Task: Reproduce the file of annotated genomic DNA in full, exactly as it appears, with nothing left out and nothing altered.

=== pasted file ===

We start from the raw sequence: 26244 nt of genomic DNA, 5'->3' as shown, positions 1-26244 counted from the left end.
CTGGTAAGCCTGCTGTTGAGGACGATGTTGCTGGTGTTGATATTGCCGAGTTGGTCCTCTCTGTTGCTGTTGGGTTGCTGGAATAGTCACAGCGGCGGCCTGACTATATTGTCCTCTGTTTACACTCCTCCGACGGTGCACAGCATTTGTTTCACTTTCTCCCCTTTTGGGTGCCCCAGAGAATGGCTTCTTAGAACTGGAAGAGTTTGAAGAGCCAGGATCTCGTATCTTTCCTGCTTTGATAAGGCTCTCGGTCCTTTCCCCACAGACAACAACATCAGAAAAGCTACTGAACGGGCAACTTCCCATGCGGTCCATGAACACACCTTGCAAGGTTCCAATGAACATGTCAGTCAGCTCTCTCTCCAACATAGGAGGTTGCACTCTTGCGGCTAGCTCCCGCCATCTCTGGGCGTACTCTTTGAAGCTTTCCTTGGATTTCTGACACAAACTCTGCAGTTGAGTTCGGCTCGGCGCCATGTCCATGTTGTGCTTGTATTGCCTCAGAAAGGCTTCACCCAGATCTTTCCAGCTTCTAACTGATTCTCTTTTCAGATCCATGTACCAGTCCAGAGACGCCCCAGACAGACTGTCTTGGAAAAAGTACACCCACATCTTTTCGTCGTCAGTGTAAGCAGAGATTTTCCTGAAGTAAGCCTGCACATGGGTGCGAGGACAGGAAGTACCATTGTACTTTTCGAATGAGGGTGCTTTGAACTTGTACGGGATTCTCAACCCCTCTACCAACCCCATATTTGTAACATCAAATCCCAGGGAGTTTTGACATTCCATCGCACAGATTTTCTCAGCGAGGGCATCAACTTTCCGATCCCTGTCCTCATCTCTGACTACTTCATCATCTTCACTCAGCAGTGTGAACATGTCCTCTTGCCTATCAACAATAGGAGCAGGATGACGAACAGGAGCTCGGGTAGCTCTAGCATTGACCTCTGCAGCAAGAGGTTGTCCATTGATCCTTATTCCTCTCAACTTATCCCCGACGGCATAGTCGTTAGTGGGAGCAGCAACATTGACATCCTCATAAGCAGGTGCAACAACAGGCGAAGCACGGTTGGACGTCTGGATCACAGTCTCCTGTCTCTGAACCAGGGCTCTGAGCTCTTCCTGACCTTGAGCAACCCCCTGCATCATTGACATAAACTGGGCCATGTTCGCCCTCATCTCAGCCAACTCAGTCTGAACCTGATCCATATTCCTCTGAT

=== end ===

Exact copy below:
We start from the raw sequence: 26244 nt of genomic DNA, 5'->3' as shown, positions 1-26244 counted from the left end.
CTGGTAAGCCTGCTGTTGAGGACGATGTTGCTGGTGTTGATATTGCCGAGTTGGTCCTCTCTGTTGCTGTTGGGTTGCTGGAATAGTCACAGCGGCGGCCTGACTATATTGTCCTCTGTTTACACTCCTCCGACGGTGCACAGCATTTGTTTCACTTTCTCCCCTTTTGGGTGCCCCAGAGAATGGCTTCTTAGAACTGGAAGAGTTTGAAGAGCCAGGATCTCGTATCTTTCCTGCTTTGATAAGGCTCTCGGTCCTTTCCCCACAGACAACAACATCAGAAAAGCTACTGAACGGGCAACTTCCCATGCGGTCCATGAACACACCTTGCAAGGTTCCAATGAACATGTCAGTCAGCTCTCTCTCCAACATAGGAGGTTGCACTCTTGCGGCTAGCTCCCGCCATCTCTGGGCGTACTCTTTGAAGCTTTCCTTGGATTTCTGACACAAACTCTGCAGTTGAGTTCGGCTCGGCGCCATGTCCATGTTGTGCTTGTATTGCCTCAGAAAGGCTTCACCCAGATCTTTCCAGCTTCTAACTGATTCTCTTTTCAGATCCATGTACCAGTCCAGAGACGCCCCAGACAGACTGTCTTGGAAAAAGTACACCCACATCTTTTCGTCGTCAGTGTAAGCAGAGATTTTCCTGAAGTAAGCCTGCACATGGGTGCGAGGACAGGAAGTACCATTGTACTTTTCGAATGAGGGTGCTTTGAACTTGTACGGGATTCTCAACCCCTCTACCAACCCCATATTTGTAACATCAAATCCCAGGGAGTTTTGACATTCCATCGCACAGATTTTCTCAGCGAGGGCATCAACTTTCCGATCCCTGTCCTCATCTCTGACTACTTCATCATCTTCACTCAGCAGTGTGAACATGTCCTCTTGCCTATCAACAATAGGAGCAGGATGACGAACAGGAGCTCGGGTAGCTCTAGCATTGACCTCTGCAGCAAGAGGTTGTCCATTGATCCTTATTCCTCTCAACTTATCCCCGACGGCATAGTCGTTAGTGGGAGCAGCAACATTGACATCCTCATAAGCAGGTGCAACAACAGGCGAAGCACGGTTGGACGTCTGGATCACAGTCTCCTGTCTCTGAACCAGGGCTCTGAGCTCTTCCTGACCTTGAGCAACCCCCTGCATCATTGACATAAACTGGGCCATGTTCGCCCTCATCTCAGCCAACTCAGTCTGAACCTGATCCATATTCCTCTGAT